The gang borrowed a van from the pothead next door and headed for help. "By now I'm in real pain," she says. "Clinging-onto-my-eyeball, sobbing, no-idea-what's-going-on pain." She walked into the hospital rain-soaked, wearing Birkenstocks and sweatpants borrowed from her much taller ex. This first hospital turned her away, because she needed a dedicated eye hospital. The second one saw her and acted fast.
According to contact lens companies, the risk of getting infected from lenses and losing vision is "only" 4 in 10,000 per year. They seem to be referring to this data, which says those chances go up to 20 in 10,000 when it's extended-wear lenses. For comparison, your chance of being hospitalized for the flu is 300 per 10,000. So we're not saying this is ever going to happen to you, but the probability isn't exactly zero either.
Related: I Woke Up Blind: 5 Dark (And Drunk) Realities After Sight
Cocaine Offered Some Relief
"The lady on the desk took one look at me," says Heather, "and all of a sudden I was being given cocaine in the eyeball." Yeah, turns out cocaine is a legit anesthetic applied directly to the eye for quick results. "Instant relief!" she says. "They touch this stuff to your eye and it's numb in seconds. It doesn't last very long -- 15 minutes maybe -- but it was the only thing that they gave me that really worked for the pain."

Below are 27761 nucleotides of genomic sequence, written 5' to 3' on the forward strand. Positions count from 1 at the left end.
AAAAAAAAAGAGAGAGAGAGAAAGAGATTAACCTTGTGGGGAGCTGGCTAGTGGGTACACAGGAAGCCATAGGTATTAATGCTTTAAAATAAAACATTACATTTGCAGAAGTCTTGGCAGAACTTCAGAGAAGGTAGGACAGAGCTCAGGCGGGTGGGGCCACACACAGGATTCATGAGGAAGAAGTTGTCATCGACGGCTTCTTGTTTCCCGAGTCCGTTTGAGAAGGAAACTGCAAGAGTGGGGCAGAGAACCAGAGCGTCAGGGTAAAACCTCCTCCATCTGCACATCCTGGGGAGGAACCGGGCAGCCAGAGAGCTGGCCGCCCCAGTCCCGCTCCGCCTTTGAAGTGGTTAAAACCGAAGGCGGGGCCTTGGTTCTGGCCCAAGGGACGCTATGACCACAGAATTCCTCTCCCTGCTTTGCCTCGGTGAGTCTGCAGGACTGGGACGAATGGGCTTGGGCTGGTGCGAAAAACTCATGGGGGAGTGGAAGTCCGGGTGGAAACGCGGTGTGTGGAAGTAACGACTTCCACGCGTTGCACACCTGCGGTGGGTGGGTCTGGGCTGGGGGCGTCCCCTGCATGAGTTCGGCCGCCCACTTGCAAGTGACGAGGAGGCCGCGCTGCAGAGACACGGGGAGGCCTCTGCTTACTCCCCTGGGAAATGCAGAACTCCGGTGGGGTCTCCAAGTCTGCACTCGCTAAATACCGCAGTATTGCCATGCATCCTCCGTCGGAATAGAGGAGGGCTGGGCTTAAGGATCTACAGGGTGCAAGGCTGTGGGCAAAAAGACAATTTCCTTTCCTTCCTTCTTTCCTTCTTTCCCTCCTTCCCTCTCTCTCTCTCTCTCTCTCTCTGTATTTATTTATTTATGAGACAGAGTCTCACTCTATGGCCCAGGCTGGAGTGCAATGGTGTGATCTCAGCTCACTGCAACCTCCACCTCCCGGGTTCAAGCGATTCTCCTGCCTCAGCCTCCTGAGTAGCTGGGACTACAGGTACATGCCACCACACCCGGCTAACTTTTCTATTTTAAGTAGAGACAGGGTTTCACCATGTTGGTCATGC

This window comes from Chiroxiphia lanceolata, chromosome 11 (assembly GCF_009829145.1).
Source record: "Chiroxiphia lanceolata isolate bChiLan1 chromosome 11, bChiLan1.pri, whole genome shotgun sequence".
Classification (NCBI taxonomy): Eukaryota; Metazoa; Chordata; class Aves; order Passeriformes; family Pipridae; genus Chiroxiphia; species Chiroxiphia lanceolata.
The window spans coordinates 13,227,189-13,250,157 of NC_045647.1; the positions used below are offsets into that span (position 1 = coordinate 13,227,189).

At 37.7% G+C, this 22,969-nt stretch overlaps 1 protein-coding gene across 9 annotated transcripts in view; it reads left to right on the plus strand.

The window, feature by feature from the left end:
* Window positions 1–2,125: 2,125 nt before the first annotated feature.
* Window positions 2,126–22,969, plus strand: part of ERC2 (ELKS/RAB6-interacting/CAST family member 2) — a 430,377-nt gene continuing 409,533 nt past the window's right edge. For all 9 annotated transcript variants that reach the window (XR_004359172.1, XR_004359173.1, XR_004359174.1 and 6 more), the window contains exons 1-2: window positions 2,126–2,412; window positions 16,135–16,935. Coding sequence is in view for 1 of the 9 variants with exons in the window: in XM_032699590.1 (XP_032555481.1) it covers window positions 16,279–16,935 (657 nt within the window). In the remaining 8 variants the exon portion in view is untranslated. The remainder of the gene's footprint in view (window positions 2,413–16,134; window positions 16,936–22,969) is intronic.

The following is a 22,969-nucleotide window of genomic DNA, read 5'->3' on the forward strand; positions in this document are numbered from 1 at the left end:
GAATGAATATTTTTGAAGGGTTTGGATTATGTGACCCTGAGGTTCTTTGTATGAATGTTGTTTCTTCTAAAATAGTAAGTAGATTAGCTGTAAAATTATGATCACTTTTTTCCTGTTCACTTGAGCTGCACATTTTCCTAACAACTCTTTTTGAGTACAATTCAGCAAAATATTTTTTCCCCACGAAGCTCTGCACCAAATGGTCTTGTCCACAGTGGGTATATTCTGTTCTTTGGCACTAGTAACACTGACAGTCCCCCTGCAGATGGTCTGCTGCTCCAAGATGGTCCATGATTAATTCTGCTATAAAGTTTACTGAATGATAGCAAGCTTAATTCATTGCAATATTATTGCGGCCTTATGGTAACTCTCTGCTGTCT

Note: We're thinking you should only do the above under the supervision of a doctor.
Then came corneal scrapings, then an IV drip and a series of painkillers that were unfortunately not nearly as effective as cocaine. The immediate diagnosis was of some serious but unknown infection, so until they could figure out which it was, they'd treat all possible culprits. Every hour, on the hour, came a series of antibiotics, steroids, and atropine. This was continual, with no breaks for a night's sleep. Adding to the discomfort, Heather was forbidden from bathing, despite now stewing in a week's worth of festival stink.